U.S. shrimp in rough waters

The most popular seafood in the U.S. isn’t very American anymore, but it sure is getting cheaper.

A surge of imported shrimp from Indonesia, Ecuador and India has sent prices plunging by more than a third in the past year. While that’s good news for consumers, who eat more of these crustaceans than any other aquatic creature, including salmon and tuna, record supplies from foreign shrimp farms is compounding the strain on U.S. fishermen, who have seen their share of the domestic market shrink to about 10 percent.

At Wood’s Fisheries, a Florida processor that sells about 8 million pounds of wild American shrimp a year to grocers including Whole Foods and Wegmans, some frozen stockpiles of brown shrimp from the Gulf of Mexico now fetch $3.50 a pound, or less than half of their cost last year at $7.20. Wood’s is stuck with 1.5 million pounds of that variety, which accounts for a third of its business, said Reese Antley, vice president of operations.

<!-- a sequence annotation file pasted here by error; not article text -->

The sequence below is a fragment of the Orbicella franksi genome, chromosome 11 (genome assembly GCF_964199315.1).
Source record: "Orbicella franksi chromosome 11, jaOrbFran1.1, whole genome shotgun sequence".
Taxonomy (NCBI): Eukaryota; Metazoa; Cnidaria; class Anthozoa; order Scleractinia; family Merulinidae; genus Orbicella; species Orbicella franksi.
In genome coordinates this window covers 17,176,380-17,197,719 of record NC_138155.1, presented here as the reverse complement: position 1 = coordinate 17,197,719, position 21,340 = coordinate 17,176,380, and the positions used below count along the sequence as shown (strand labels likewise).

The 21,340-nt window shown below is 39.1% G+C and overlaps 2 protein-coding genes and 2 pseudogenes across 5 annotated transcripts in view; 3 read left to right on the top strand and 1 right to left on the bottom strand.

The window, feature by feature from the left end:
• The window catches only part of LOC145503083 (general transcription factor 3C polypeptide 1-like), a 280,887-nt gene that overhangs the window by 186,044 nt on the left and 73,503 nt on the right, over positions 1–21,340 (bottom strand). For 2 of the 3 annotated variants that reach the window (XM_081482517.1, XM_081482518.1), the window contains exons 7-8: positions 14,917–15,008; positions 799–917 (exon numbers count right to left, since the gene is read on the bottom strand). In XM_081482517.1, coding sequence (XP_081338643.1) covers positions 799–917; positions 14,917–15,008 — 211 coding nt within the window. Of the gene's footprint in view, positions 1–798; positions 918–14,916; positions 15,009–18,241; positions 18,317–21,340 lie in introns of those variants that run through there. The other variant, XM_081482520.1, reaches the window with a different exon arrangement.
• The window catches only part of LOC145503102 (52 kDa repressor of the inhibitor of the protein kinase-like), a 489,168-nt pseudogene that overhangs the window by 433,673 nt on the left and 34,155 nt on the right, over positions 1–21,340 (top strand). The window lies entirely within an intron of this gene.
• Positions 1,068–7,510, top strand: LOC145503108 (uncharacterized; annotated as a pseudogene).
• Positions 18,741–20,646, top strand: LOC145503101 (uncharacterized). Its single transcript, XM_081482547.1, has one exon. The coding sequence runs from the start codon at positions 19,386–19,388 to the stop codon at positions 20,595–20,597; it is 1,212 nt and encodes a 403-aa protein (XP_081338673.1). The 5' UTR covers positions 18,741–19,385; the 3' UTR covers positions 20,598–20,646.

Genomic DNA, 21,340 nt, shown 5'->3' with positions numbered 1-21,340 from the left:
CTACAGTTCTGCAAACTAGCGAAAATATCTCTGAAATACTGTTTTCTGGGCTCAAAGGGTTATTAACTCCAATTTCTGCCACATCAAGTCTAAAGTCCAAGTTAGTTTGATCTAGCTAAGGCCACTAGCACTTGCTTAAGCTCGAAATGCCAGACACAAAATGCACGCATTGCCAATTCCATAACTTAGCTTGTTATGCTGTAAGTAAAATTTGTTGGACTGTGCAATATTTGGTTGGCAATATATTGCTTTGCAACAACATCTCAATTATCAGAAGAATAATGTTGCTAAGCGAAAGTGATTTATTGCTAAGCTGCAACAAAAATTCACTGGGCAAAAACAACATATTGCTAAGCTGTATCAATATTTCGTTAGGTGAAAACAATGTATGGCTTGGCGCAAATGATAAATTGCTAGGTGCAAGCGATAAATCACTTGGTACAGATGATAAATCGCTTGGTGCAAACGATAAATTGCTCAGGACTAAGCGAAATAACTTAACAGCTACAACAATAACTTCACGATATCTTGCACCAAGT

“There are some processors that will not make it through these lower numbers, and some boats that will not make it,” Antley said by telephone from Port St. Joe, Florida.

It wasn’t always so bleak for American producers. As recently as two decades ago, shrimp supplies were limited enough to be considered a gourmet food, competing with steak at restaurants. The market changed as aqua-farming technologies improved. U.S. researchers in the 1990s began breeding a pathogen-free white shrimp, a technique adopted in Asia and Latin America that eventually led to an explosion of commercial production.

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About the author

Ashley Herriman

Ashley Herriman is the online editor for National Fisherman.

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